The beginnings of World War II. German Nazi invasion of Poland.

Polish youth resistance organization, “Wawer“, was created.[1] It was part of the Szare Szeregi (the underground Polish Scouting Association), and its first act was to create a series of graffiti in Warsaw around the Christmas of 1940, commemorating the massacre.[1][2][6] Members of the AK Wawer “Small Sabotage” unit painted “Pomścimy Wawer” (“We’ll avenge Wawer”) on Warsaw walls. At first they painted the whole text, then to save time they shortened it to two letters, P and W. Later they invented Kotwica -“Anchor” – the symbol, a combination of these 2 letters, was easy and fast to paint. Next kotwica gained more meanings – Polska Walcząca (“Fighting Poland”) . It also stands for Wojsko Polskie (“Polish Army”) and Powstanie Warszawskie (“Warsaw Uprising”). Finally “Kotwica” became a patriotic symbol of defiance against the occupiers and was painted on building walls everywhere.

Courage well-lived.

Courage well-lived. Polish resistance laws.

The Wawer massacre refers to the execution of 107 Polish civilians on the night of 26 to 27 December 1939 by the Nazi German occupiers of Wawer (near Warsaw), Poland. The execution was a response to the deaths of two German NCOs. 120 people were arrested and 114 shot, of which 7 survived. It is considered to be one of the first large scale massacres of Polish civilians by Nazi Germany in occupied Poland.

Implications of legislated truth. Satyagraha of MK Gandhi and the foundation of opinion.

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National Language and Script: Basic language training for the world according to MK Gandhi. 1917.

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English cannot satisfy the third condition, because the majority in India do not speak it. I call that language Hindi which Hindus and Mohammedans in the North speak and write, either in the Devanagari or the Urdu character. Exception has been taken to this definition. It seems to be argued that Hindi and Urdu are different languages. This is not a valid argument. In the Northern parts of India, Mussalmans and Hindus speak the same language. The literate classes have created a division. The learned Hindus have Sanskritized Hindi. The Mussalmans, therefore, cannot understand it. The Moslems of Lucknow have Persianized their speech and made it unintelligible to the Hindus. These represent two excesses of the same language. They find no common place in the speech of the masses. I have lived in the North. I have freely mixed with Hindus and Mohammedans and although I have but a poor knowledge of Hindi, I have never found any difficulty in holding communion with them. Call the language of the North what you will, Urdu or Hindi, it is the same. If you write it in the Urdu character you may know it as Urdu. Write the same thing in the Nagari character and it is Hindi.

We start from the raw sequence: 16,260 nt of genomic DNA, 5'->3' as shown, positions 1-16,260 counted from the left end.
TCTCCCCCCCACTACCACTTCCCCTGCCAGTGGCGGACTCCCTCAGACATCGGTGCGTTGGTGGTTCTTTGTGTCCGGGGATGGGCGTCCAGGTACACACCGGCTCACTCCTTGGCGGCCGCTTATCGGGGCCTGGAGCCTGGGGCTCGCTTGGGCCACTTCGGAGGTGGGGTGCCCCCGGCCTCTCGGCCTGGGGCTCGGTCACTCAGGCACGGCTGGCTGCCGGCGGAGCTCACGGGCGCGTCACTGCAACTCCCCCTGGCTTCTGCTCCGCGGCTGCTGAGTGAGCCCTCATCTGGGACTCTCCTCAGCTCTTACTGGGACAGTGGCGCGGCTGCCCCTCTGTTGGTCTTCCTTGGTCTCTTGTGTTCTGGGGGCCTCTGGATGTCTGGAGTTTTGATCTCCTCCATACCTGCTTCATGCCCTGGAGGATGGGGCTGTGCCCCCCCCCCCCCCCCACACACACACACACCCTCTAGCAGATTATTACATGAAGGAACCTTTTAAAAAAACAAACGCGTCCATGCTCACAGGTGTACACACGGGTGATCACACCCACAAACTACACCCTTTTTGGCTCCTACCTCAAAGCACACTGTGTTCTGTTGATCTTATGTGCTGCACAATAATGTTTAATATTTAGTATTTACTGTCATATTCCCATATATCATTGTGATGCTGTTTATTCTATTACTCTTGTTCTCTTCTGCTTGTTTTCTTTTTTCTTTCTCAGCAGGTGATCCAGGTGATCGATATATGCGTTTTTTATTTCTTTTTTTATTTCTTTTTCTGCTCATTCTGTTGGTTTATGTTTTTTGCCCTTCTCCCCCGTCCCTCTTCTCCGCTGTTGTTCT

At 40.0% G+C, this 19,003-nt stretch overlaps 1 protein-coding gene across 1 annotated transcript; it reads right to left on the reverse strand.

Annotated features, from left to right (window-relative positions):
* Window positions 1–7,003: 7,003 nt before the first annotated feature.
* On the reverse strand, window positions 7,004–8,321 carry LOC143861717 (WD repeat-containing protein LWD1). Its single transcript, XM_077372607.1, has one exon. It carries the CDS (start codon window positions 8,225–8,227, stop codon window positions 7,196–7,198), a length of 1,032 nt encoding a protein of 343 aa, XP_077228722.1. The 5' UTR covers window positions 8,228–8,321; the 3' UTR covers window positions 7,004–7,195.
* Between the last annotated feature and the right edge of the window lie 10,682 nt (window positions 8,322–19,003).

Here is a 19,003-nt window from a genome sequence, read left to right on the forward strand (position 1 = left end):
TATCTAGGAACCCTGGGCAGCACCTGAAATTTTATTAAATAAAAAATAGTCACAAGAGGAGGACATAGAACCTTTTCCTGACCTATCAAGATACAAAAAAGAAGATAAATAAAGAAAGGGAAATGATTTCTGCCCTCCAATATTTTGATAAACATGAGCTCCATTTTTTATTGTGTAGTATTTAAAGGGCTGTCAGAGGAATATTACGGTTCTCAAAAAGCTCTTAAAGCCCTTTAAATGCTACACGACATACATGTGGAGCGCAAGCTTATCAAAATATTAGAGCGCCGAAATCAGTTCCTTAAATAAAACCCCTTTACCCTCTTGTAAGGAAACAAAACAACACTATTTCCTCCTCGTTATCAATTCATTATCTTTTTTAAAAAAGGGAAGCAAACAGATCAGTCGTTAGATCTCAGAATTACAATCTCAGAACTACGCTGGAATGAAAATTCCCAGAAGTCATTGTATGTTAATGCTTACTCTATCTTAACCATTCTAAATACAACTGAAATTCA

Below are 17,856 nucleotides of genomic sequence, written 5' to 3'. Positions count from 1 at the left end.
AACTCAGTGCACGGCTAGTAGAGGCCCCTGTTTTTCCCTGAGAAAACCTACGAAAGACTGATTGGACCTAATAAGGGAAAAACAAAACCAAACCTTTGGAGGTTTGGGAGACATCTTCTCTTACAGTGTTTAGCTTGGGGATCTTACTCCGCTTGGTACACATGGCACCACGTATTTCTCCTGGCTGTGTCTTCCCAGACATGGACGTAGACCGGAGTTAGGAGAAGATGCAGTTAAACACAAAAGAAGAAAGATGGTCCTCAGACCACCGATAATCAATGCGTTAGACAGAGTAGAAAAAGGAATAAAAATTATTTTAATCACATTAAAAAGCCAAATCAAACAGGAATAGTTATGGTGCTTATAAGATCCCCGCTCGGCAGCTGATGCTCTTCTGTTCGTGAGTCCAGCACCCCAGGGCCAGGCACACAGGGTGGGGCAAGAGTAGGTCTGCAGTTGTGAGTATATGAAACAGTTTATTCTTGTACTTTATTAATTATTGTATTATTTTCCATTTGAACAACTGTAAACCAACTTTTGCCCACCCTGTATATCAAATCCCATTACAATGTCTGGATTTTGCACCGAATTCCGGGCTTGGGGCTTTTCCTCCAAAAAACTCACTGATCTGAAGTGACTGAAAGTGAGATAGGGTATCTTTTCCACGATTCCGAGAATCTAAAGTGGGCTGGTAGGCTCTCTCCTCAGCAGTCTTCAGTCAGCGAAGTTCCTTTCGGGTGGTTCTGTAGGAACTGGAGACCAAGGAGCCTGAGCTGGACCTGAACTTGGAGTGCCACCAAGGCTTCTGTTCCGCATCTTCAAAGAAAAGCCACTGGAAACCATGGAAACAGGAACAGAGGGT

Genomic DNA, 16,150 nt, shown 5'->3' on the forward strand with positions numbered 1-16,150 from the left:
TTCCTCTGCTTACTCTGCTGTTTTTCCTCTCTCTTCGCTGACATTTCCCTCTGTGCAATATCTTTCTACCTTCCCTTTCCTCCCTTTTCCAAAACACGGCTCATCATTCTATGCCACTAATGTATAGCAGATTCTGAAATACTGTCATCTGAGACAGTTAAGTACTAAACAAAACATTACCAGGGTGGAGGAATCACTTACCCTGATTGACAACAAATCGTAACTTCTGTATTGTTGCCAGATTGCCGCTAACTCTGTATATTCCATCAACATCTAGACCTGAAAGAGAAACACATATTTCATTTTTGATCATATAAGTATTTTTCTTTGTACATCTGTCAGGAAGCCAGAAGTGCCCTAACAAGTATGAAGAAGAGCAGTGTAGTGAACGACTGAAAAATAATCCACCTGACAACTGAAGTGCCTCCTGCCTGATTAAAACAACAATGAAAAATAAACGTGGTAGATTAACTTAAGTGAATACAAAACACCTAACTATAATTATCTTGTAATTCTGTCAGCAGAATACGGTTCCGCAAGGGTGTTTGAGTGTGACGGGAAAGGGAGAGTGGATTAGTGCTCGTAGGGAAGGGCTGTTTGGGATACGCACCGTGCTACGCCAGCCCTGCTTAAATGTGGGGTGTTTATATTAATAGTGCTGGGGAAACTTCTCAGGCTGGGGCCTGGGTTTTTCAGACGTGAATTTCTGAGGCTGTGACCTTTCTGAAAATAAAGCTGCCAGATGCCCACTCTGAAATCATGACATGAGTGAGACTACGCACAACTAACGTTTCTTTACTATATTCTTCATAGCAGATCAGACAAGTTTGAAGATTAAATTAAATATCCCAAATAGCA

There, therefore, remains a difference about the script. For the time being Mohammedan children will certainly write in the Urdu character, and Hindus will mostly write in the Devanagari. I say mostly, because thousands of Hindus use the Urdu character, and some do not even know the Nagari character. But when Hindus and Mohammedans come to regard one another without suspicion, when the causes begetting suspicion are removed, that script which has greater vitality will be more universally used, and therefore, become the national script. Meanwhile those Hindus and Mohammedans who desire to write their petitions in the Urdu character, should be free to do so and should have the right of having them accepted at the seat of the National Government.

There is not another language capable of competing with Hindi in satisfying the five conditions. Bengali comes next to Hindi. But the Bengalis themselves make use of Hindi outside Bengal. No one wonders to see a Hindi-speaking man making use of Hindi, no matter where he goes. Hindu preachers and Mohammedan Moulvis deliver their religious discourses throughout India in Hindi and Urdu and even the illiterate masses follow them. Even the unlettered Gujarati going to the North, attempts to use a few Hindi words whereas a gate-keeper from the North declines to speak in Gujarati even to his employer, who has on that account to speak to him in broken Hindi. I have heard Hindi spoken even in the Dravid country. It is not true to say that in Madras one can go on with English. Even there I have employed Hindi with effect. In the trains I have heard Madras passengers undoubtedly use Hindi. It is worthy of note that Mohammedans throughout India speak Urdu and they are to be found in large numbers in every Province. Thus Hindi is destined to be the national language. We have made use of it as such in times gone by. The rise of Urdu itself is due to that fact. The Mohammedan kings were unable to make Persian or Arabic the national language. They accepted the Hindi grammar, but employed the Urdu character and Persian words in their speeches. They could not, however, carry on their intercourse with the masses through a foreign tongue. All this is not unknown to the English. Those who know anything of the sepoys, know that for them military terms have had to be prepared in Hindi or Urdu.